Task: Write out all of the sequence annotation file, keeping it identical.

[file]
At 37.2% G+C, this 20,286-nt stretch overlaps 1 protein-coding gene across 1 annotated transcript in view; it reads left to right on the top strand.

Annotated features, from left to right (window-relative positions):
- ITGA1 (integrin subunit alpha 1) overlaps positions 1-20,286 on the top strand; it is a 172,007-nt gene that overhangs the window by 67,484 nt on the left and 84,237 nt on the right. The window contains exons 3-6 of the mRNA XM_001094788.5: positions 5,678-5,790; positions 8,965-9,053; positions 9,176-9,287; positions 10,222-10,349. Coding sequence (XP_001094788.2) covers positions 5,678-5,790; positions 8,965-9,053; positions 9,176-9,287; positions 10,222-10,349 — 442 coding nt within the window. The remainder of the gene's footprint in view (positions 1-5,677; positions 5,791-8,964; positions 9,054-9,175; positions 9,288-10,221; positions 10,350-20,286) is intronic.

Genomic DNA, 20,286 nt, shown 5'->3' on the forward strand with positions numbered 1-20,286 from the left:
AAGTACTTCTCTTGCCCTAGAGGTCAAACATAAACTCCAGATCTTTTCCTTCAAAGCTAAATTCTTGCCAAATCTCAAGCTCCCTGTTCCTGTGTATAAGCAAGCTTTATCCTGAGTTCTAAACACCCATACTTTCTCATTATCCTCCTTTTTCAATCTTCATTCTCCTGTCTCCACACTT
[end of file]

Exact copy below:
At 37.2% G+C, this 20,286-nt stretch overlaps 1 protein-coding gene across 1 annotated transcript in view; it reads left to right on the top strand.

Annotated features, from left to right (window-relative positions):
- ITGA1 (integrin subunit alpha 1) overlaps positions 1-20,286 on the top strand; it is a 172,007-nt gene that overhangs the window by 67,484 nt on the left and 84,237 nt on the right. The window contains exons 3-6 of the mRNA XM_001094788.5: positions 5,678-5,790; positions 8,965-9,053; positions 9,176-9,287; positions 10,222-10,349. Coding sequence (XP_001094788.2) covers positions 5,678-5,790; positions 8,965-9,053; positions 9,176-9,287; positions 10,222-10,349 — 442 coding nt within the window. The remainder of the gene's footprint in view (positions 1-5,677; positions 5,791-8,964; positions 9,054-9,175; positions 9,288-10,221; positions 10,350-20,286) is intronic.

Genomic DNA, 20,286 nt, shown 5'->3' on the forward strand with positions numbered 1-20,286 from the left:
AAGTACTTCTCTTGCCCTAGAGGTCAAACATAAACTCCAGATCTTTTCCTTCAAAGCTAAATTCTTGCCAAATCTCAAGCTCCCTGTTCCTGTGTATAAGCAAGCTTTATCCTGAGTTCTAAACACCCATACTTTCTCATTATCCTCCTTTTTCAATCTTCATTCTCCTGTCTCCACACTT